Cases of COVID-19 in Athens County have for the first time shifted away from younger demographics toward older residents in what’s been described by public health officials as community spread that couldn’t be traced back to Ohio University student activity.
While people ages 29 and younger still make up the lion’s share of positive cases in the county, infections are rising among older residents who are at significantly higher risk of becoming hospitalized and even dying from the virus, placing OhioHealth O’Bleness Hospital in danger of becoming overwhelmed in the near future.
“At this point it’s no longer fair to exclusively place blame on our student population,” Athens City-County Health Department Administrator Jack Pepper told Athens City Council last week.
Pepper said, for example, that a long-term care facility in the county reported 19 new cases between Friday and Monday. According to an Athens NEWS database, the numbers of positive cases among age groups older than 29 have increased in recent weeks and they continue to report much higher rates of hospitalizations than younger demographics.
Two deaths are associated with the virus in Athens County, both of which were men in the 60-69 age bracket, according to The Ohio Department of Health.
O’Bleness’ capacity to care for COVID-19 patients is severely limited with only eight intensive care unit beds. Though, several OhioHealth sites across the state have been designated as “locations to care for a surge of critical care patients” in case O’Bleness were to become overwhelmed, including Riverside Methodist Hospital, Grant Medical Center, Doctors Hospital, Mansfield Hospital and Marion General Hospital.
OhioHealth has recently experienced an increase in admittance into emergency rooms, Pepper said.
Virus cases are soaring statewide and nationwide to heights never before seen. Athens County has remained Level 2, or orange, within the Ohio Public Health Advisory Alert System for weeks largely because of the relatively small numbers of hospitalizations, but local health experts expect that designation to change as community spread runs its course and more vulnerable people fall ill.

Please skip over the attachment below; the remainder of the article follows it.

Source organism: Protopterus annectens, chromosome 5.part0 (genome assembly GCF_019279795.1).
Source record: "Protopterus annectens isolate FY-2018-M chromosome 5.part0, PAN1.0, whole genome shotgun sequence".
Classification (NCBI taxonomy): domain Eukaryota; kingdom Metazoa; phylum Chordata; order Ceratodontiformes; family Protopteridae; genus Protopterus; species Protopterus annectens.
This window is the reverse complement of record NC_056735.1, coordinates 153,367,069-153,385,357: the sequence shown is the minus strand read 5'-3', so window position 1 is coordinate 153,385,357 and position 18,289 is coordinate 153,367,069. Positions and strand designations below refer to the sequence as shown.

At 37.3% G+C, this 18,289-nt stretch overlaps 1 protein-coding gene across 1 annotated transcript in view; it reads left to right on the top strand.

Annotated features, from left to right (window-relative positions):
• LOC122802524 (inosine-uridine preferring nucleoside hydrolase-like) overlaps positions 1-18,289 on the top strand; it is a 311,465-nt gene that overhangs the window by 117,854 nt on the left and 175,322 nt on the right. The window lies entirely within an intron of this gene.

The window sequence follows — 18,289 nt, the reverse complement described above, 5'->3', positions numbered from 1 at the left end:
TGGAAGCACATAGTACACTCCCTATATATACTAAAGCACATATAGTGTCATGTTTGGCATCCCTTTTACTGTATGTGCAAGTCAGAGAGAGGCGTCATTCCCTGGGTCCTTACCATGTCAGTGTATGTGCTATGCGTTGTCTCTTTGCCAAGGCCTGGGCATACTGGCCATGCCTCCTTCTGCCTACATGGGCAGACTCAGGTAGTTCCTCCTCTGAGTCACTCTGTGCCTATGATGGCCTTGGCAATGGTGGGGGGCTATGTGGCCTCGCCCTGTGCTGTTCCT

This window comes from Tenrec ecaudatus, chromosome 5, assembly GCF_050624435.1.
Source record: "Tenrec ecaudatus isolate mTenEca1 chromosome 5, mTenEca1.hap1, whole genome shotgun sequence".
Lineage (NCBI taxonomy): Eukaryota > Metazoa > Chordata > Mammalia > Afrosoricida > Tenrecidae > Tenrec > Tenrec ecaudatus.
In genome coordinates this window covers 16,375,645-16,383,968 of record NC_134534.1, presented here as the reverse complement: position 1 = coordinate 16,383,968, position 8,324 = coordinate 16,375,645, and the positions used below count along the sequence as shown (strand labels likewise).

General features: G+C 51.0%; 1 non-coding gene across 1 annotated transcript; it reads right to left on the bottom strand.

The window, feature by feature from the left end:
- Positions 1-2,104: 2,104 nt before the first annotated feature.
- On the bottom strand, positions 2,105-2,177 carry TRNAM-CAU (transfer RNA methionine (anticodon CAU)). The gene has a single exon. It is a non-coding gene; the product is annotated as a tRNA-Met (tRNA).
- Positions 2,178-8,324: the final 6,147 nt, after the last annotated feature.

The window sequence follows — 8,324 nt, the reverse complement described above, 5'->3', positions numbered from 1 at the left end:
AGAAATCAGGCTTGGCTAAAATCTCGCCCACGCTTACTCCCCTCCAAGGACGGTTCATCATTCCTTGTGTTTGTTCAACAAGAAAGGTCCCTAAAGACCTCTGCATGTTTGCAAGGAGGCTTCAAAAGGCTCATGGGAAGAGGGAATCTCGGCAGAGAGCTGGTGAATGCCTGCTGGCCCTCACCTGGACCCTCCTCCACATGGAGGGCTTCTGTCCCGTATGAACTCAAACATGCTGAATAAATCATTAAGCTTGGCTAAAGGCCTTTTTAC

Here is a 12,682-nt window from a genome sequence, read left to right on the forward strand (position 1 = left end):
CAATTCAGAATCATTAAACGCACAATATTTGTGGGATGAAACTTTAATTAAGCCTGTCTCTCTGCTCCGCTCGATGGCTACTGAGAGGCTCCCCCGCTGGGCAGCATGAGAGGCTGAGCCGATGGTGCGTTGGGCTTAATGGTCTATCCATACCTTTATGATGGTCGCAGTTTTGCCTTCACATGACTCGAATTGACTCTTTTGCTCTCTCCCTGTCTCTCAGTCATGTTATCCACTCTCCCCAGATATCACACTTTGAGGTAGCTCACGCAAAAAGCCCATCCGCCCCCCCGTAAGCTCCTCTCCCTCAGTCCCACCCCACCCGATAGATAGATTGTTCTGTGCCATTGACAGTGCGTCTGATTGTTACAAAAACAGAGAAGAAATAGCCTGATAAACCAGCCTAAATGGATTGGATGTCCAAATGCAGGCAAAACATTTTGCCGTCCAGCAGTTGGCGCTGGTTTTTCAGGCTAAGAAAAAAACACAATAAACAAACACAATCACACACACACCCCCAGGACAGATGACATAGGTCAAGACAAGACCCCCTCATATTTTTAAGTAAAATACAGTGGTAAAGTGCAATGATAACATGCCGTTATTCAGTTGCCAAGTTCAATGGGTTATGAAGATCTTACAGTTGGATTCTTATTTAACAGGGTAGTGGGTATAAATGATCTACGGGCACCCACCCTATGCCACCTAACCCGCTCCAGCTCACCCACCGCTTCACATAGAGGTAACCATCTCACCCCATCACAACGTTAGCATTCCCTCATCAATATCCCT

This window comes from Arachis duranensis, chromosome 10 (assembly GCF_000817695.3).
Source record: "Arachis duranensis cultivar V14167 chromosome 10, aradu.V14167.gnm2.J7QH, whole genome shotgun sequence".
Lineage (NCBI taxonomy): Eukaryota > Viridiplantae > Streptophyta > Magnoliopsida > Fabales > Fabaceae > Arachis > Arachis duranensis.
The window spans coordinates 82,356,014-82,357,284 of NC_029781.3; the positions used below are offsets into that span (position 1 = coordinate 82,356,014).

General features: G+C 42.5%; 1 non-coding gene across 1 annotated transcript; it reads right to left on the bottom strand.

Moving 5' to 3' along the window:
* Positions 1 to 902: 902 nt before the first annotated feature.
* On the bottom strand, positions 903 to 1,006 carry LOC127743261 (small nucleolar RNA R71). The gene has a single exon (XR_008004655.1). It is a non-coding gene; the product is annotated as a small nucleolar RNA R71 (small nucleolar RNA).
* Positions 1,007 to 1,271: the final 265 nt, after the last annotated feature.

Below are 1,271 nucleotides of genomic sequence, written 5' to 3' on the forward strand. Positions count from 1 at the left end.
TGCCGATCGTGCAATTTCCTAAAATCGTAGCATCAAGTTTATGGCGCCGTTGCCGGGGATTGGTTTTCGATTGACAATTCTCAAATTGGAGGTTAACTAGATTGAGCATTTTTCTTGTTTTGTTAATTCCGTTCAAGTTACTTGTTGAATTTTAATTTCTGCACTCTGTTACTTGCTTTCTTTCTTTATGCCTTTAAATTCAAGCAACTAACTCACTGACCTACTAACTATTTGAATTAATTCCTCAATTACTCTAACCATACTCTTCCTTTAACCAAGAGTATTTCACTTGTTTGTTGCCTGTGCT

Winfried Just, an OU professor who studies the transmission of infectious diseases, said cases are rising, in part, because the weather is getting colder and people are socializing indoors where the virus thrives. In his experience, Athens is generally taking social distancing and masking seriously, but residents need to continue to trudge forward using such measures to prevent exponential community spread, he said.
“We need to all be aware that right now the situation is not good and it’s going to stay dangerous over the winter months,” Just said.
ODH notified Pepper last week that the viral load discovered within wastewater at the Athens Waste Water Treatment Plant has increase “tenfold” in recent weeks. But Athens Mayor Steve Patterson said the city is unable to determine where exactly the viral wastewater comes from, making it difficult to pinpoint where virus hot spots might exist.
Ohio University has continued to experience slowdown in cases reported among its students following outbreaks in three residence halls in recent weeks that were all ordered into quarantine by the health department.
Dr. Gillian Ice, special assistant to OU President Duane Nellis for public health operations, told Council she is fairly confident that cases reported on campus will remain low as she and her team continue to ramp up asymptomatic testing capacity. They plan to implement weekly testing for all students living on campus and hope that they’re able to test students living off-campus bi-weekly.
Students will only remain on-campus through Nov. 20 when they will be sent home until spring semester.
Athens Police Department Chief Tom Pyle reported to Council that the department doesn’t receive large numbers of complaints related to the city mask mandate or mass gatherings, though he suggested the department doesn’t enforce masking as often as it breaks up large gatherings.
He commended students since his officers found they haven’t been partying in large groups as often as some community members suggest they do.
Ice said cases discovered among students who live off-campus often arose from small gatherings of between two and three people — not large parties or bars.
Pepper said the health department is asking ODH for more pop-up testing sites, where residents can be tested free of charge and without a physicians’ order or an appointment, unlike many other sites in the area, to help determine to scope of spread in Athens.